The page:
In a North Dakota State of Mind
North Dakota Short Stories.
Until recently, five miles had been the closest that I’d ever come to being in North Dakota.
Five miles — as in 35,000 feet high.
And why would I ever go to North Dakota? Nothing against the fine people of that proud red-state voting, red-eat meating giant walk-in outdoor freeezer, but as far as I was concerned that territory might as well be called South Saskatchewan. Or Mongolia.
If there’s a lesson to be learned about how our perceptions often do (and should) change over time, it’s that exposure to something you know nothing about often makes you gain an appreciate for it. Except for Anthrax and FOX News, of course.
Fulfilling this pedestrian philosophical prophesy, days ago I penned the following narrative on what it’s like to stay in Downtown Fargo for a whole week. Read “FARGO” here.
What I didn’t reveal to you then are a few of the many things that surprised me about North Dakota. Did you know that:
1. During the height of the Cold War, if the state of North Dakota had been a independent nation it would have been the third-largest nuclear superpower in the world? That’s right, during the early 1980s, so many missile silos were hidden beneath the plains that only the (rest of the) USA and the former USSR possessed a more destructive collective nuclear arsenal.
2. North Dakota was the first and only state to ever elect a slate of political candidates with an openly Socialist agenda who ended up controlling the entire government. In 1916, the Nonpartisan League — which adopted virtually all the principles of the Socialist Party of America — won complete control of both state assemblies. It also won the governorship with 79 percent of the popular vote. It also elected a congressman. Somehow, the state managed to survive the is early flirtation with what would later be ”The New Deal.”
3. North Dakota is the only state in the country with a state-owned (i.e. “Socialist”) bank, which is the Bank of North Dakota. Formed more than 90 years ago, it remains not only completely solvent, but immensely profitable especially considering its size. While most huge banks elsewhere floundered and some folded, and still others took billion-dollar bailouts at the taxpayer expense, the government-owned bank in North Dakota has saved local farms, provided low-interest loans to citizens, and returned a profit to the state treasury every single year. Hmmm. Maybe there’s something to be learned here (Note: Look for a follow up article soon on the little-known success of the North Dakota State Bank).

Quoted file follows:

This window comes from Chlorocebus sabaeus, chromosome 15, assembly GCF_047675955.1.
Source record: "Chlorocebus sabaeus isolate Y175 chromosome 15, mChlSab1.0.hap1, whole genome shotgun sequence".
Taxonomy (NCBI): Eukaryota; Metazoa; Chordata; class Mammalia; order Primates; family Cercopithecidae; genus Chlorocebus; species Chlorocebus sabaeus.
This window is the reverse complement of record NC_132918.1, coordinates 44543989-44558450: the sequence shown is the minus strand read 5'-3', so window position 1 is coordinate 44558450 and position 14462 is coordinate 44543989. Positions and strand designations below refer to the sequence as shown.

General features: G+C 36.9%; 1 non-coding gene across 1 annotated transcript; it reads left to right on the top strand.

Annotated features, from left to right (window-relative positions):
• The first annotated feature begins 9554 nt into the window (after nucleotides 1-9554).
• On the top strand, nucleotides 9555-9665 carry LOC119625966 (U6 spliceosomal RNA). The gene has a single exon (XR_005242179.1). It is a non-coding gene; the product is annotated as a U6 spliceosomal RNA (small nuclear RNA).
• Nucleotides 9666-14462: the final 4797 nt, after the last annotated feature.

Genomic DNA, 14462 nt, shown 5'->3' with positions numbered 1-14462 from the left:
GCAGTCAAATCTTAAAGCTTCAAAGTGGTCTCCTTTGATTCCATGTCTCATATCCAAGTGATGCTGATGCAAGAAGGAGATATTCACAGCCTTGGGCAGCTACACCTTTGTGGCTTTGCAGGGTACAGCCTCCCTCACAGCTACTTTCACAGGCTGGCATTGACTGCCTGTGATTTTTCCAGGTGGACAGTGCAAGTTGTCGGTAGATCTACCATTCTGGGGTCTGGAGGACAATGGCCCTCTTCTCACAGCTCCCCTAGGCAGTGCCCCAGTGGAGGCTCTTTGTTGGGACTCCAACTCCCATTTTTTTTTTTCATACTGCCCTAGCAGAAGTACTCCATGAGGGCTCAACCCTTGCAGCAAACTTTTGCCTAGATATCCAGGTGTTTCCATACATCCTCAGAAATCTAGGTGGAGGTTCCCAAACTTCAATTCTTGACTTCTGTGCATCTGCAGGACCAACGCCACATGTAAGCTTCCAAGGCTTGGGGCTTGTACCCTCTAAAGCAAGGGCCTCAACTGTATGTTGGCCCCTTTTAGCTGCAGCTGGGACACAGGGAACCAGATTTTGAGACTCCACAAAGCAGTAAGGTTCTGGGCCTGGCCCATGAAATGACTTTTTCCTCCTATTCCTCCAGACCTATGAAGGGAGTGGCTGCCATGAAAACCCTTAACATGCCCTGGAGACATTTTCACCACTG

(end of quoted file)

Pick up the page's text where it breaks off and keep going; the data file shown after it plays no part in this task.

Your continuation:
And now, on to three North Dakota short stories from this past week:
Short Story #1 — “Where the Action Is (n’t)”.
Imagine being stuck in Fargo five straight days. And five nights. Trust me. It’s not as bad as it sounds.
But then, imagine being stuck at the Howard Johnson’s, located right in between a huge Presbyterian church and a Fargo Police station. This isn’t exactly the most rockin’ place on the planet. The most exciting thing going at this place on is the donut delivery at 6 am.
Well, no one told me all the action was down in the basement. Yes, I do mean action.
The day of my check out, I walked by a sign posted in the lobby. It read “Off-Track Betting.” Then, there was a large arrow pointing downstairs.
I don’t bet the horses much anymore. But no one bothered to tell me that 30 feet below the place where my head was resting every night there were betting windows taking action on tracks all over the country. As I decended the stairs, I started to feel like Nathan Detroit.
“I got the horse right here…..”
Well I sure as shit had to go get a first-hand look at the so-called “Red River Room” for myself.
Most Off-Track Betting parlors are full of action. Loser action. Broken down old men in soiled clothing begging their buddies for a couple of bucks to bet on the ponies. OTB parlors are about the saddest (or funniest — for the cynical) places around to watch human misery on full display.
To be perfectly clear, I entered the OTB parlor about noon, which was just as the major tracks on the East Coast were getting underway. Even though horse racing has about as bright a future as 8-track tapes making a comeback, I still expected to see a flock of gamblers hanging out.
Instead, this was the picture:
Holy shit! This place looked like the employee cafeteria at a bus station.
I couldn’t help myself. I had to ask the one and only ticket teller on the premisis when all the action started. “Where the party?” He barely looked up and explained that this was pretty much it.
Looking around, one older man sat alone with an open copy of The Daily Racing Form. Upon closer inspection, if you grabbed him by the ankles and turned him upside down, you might be able to shake out $20 from his pockets, and half that would be in coins.
The story gets worse.
I asked the teller a follow-up question.
“So, is this all of it?” I asked.
“What do you mean?” he replied.